As a creative who is also a Christian, I believe that all people have the right to live out their beliefs through their actions in all aspects of their life, especially in their vocation as creatives. Creativity is not just putting out a product or offering a service to someone. When one creates, we put our heart, mind, and soul into what we create. Just like a great writer is apart of their work or a sculptor puts his mark on his creation, we give ourselves to what we create and it will always bear part of who we are. This is why creatives care so much about their work and how it is used or portrayed.

Every decision that we as humans make is informed by our understanding of ourselves, the universe, and our concept of God. Just as the creative who decides they, in good conscience, cannot use their creative gifts to serve a same-sex wedding, I also believe that a creative should not be forced to violate their deeply held beliefs to perform in an arena in any place that they do not want or feel comfortable. To label some actions discriminatory while at the same time giving other artists freedom of conscience to not perform in venues for popular causes that hit at a politically convenient time, is nothing less than hypocrisy. It shows, sadly, that religious liberty and freedom of conscience in America are really about what’s popular; instead of giving space for disagreement. Sadly, opponents of religious liberty are living by a maxim that they only apply to themselves.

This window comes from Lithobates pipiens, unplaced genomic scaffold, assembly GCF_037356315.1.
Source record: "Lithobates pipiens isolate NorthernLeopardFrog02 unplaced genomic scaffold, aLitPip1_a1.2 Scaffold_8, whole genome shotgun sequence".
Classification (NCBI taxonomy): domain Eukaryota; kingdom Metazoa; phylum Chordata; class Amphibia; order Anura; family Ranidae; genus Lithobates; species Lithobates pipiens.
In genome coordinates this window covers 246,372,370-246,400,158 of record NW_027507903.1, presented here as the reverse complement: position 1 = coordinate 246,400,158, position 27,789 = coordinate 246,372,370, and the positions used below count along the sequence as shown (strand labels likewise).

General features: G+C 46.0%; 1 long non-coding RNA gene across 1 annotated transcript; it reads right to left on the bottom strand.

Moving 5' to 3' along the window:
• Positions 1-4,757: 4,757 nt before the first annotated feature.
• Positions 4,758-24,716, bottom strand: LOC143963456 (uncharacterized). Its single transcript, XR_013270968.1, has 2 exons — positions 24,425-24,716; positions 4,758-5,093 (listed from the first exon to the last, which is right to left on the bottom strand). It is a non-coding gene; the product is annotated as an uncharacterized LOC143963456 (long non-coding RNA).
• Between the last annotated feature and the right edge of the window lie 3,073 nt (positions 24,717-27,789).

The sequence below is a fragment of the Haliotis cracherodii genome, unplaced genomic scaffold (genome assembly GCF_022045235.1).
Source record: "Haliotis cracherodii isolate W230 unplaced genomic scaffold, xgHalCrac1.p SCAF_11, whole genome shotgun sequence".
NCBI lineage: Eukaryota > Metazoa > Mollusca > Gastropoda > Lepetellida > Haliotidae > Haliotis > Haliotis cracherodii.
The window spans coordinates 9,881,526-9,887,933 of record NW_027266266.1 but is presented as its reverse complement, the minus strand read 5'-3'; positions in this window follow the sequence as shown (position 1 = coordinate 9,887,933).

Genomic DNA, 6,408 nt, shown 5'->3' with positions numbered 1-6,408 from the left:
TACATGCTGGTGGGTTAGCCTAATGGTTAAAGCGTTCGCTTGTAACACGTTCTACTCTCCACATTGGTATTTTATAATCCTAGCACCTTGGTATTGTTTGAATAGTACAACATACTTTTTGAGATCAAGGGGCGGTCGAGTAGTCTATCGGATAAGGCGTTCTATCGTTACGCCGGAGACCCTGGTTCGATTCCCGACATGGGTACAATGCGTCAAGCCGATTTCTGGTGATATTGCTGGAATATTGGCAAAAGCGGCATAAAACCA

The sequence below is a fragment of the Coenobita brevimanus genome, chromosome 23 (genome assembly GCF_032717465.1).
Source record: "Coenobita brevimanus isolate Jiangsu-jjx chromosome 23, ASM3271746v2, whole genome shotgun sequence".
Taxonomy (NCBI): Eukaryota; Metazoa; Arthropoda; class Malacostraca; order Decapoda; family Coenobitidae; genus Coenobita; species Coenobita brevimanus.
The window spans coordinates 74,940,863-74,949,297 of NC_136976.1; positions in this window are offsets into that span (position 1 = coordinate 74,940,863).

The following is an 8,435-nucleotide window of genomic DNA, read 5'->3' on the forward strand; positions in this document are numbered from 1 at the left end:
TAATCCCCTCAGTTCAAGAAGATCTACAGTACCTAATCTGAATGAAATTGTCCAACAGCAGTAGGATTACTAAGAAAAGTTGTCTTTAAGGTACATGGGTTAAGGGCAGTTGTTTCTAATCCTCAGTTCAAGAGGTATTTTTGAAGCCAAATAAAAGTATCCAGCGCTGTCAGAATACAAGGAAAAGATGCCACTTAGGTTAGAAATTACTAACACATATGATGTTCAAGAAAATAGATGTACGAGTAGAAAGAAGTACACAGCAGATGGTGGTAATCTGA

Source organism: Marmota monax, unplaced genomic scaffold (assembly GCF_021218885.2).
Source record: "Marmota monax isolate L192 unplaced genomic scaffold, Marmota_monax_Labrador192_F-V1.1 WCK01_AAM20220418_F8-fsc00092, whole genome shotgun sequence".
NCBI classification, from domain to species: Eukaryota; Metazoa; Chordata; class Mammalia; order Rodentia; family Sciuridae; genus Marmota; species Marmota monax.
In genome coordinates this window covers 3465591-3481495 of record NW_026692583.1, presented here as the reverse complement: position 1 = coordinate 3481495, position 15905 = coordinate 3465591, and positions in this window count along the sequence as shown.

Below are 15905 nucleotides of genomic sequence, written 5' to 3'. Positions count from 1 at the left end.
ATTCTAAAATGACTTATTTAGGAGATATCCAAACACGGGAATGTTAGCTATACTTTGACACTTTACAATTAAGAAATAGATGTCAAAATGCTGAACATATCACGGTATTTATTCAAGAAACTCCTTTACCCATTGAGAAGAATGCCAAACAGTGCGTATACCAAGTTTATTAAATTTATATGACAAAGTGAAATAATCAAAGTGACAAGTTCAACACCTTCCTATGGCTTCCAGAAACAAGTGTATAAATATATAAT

Creative freedom and liberty cannot only apply to the popular positions or stances on cultural issues. This freedom and liberty must also apply to minorities whose positions might seem completely off base to the majority. My position on same-sex relationships and ceremonies might not be popular, but why should I be forced to violate my personally held beliefs if others are able to exercise their beliefs in their public vocations? Others might be celebrated by society, but both sides have the same rights and freedoms because every person is given worth and dignity.